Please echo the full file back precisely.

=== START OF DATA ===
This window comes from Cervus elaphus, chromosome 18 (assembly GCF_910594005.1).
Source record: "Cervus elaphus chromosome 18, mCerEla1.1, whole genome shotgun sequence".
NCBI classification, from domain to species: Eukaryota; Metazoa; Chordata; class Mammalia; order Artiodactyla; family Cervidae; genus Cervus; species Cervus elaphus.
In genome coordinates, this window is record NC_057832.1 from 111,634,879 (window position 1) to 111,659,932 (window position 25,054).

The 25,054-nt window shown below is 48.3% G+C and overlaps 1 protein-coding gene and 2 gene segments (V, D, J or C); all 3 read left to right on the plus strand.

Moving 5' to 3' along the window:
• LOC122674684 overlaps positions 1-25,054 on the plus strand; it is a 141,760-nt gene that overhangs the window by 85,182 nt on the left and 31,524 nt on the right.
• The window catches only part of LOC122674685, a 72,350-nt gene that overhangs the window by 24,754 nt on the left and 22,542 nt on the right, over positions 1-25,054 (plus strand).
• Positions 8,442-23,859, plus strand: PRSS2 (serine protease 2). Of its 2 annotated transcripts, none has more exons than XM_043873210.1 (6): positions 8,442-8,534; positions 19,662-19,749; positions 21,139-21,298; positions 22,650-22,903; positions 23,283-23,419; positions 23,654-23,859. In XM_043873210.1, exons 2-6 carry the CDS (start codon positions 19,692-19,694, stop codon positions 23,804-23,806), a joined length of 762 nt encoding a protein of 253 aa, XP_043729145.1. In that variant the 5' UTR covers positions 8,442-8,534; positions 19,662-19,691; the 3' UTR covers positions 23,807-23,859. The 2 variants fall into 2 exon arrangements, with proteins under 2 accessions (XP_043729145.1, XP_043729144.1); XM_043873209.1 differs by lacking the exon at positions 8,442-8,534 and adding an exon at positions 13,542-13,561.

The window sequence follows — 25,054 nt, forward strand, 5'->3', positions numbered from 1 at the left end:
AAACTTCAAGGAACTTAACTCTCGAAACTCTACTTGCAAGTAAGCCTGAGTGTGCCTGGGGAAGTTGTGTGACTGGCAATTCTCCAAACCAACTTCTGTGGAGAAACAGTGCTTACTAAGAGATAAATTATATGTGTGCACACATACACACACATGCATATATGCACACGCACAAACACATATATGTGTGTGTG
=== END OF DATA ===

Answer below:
This window comes from Cervus elaphus, chromosome 18 (assembly GCF_910594005.1).
Source record: "Cervus elaphus chromosome 18, mCerEla1.1, whole genome shotgun sequence".
NCBI classification, from domain to species: Eukaryota; Metazoa; Chordata; class Mammalia; order Artiodactyla; family Cervidae; genus Cervus; species Cervus elaphus.
In genome coordinates, this window is record NC_057832.1 from 111,634,879 (window position 1) to 111,659,932 (window position 25,054).

The 25,054-nt window shown below is 48.3% G+C and overlaps 1 protein-coding gene and 2 gene segments (V, D, J or C); all 3 read left to right on the plus strand.

Moving 5' to 3' along the window:
• LOC122674684 overlaps positions 1-25,054 on the plus strand; it is a 141,760-nt gene that overhangs the window by 85,182 nt on the left and 31,524 nt on the right.
• The window catches only part of LOC122674685, a 72,350-nt gene that overhangs the window by 24,754 nt on the left and 22,542 nt on the right, over positions 1-25,054 (plus strand).
• Positions 8,442-23,859, plus strand: PRSS2 (serine protease 2). Of its 2 annotated transcripts, none has more exons than XM_043873210.1 (6): positions 8,442-8,534; positions 19,662-19,749; positions 21,139-21,298; positions 22,650-22,903; positions 23,283-23,419; positions 23,654-23,859. In XM_043873210.1, exons 2-6 carry the CDS (start codon positions 19,692-19,694, stop codon positions 23,804-23,806), a joined length of 762 nt encoding a protein of 253 aa, XP_043729145.1. In that variant the 5' UTR covers positions 8,442-8,534; positions 19,662-19,691; the 3' UTR covers positions 23,807-23,859. The 2 variants fall into 2 exon arrangements, with proteins under 2 accessions (XP_043729145.1, XP_043729144.1); XM_043873209.1 differs by lacking the exon at positions 8,442-8,534 and adding an exon at positions 13,542-13,561.

The window sequence follows — 25,054 nt, forward strand, 5'->3', positions numbered from 1 at the left end:
AAACTTCAAGGAACTTAACTCTCGAAACTCTACTTGCAAGTAAGCCTGAGTGTGCCTGGGGAAGTTGTGTGACTGGCAATTCTCCAAACCAACTTCTGTGGAGAAACAGTGCTTACTAAGAGATAAATTATATGTGTGCACACATACACACACATGCATATATGCACACGCACAAACACATATATGTGTGTGTG